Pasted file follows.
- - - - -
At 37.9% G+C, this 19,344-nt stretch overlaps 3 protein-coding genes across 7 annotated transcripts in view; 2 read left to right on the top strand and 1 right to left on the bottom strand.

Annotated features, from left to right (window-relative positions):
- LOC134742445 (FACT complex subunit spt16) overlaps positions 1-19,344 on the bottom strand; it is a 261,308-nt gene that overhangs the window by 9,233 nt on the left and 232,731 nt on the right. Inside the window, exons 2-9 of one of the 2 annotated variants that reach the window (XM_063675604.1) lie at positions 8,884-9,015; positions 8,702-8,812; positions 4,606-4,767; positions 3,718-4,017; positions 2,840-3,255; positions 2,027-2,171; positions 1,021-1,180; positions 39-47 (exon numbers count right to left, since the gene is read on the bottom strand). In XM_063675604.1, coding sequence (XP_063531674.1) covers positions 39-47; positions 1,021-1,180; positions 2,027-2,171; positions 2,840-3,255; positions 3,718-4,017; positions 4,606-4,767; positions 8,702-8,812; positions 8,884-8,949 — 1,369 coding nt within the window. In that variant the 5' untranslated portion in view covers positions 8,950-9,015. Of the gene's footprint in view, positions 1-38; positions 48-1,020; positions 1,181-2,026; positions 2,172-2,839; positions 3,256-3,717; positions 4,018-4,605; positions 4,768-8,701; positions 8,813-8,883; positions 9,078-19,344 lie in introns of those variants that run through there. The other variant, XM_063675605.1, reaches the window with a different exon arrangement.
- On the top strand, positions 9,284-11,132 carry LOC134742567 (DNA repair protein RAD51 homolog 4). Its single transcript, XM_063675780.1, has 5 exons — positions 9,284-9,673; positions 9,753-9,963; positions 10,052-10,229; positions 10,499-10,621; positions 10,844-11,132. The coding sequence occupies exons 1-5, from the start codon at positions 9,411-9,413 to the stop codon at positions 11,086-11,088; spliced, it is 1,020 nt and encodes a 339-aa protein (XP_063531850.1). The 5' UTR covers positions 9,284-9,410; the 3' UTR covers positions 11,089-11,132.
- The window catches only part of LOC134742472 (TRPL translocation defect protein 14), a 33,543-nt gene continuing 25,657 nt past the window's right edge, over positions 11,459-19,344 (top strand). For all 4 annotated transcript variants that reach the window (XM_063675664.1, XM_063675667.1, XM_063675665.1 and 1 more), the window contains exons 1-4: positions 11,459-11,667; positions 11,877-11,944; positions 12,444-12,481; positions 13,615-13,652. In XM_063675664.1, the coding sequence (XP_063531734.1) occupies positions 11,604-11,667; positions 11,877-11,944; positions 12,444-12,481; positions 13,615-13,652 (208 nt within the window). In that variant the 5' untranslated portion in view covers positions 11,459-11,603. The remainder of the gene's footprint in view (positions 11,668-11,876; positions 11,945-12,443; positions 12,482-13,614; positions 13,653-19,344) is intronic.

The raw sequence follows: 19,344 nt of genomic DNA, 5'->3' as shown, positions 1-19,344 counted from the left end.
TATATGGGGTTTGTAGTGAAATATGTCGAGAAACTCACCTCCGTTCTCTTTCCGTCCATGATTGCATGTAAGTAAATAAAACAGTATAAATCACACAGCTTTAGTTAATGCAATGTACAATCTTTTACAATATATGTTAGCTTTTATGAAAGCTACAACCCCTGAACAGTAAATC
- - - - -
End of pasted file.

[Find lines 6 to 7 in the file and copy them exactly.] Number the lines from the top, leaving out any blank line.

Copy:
The raw sequence follows: 19,344 nt of genomic DNA, 5'->3' as shown, positions 1-19,344 counted from the left end.
TATATGGGGTTTGTAGTGAAATATGTCGAGAAACTCACCTCCGTTCTCTTTCCGTCCATGATTGCATGTAAGTAAATAAAACAGTATAAATCACACAGCTTTAGTTAATGCAATGTACAATCTTTTACAATATATGTTAGCTTTTATGAAAGCTACAACCCCTGAACAGTAAATC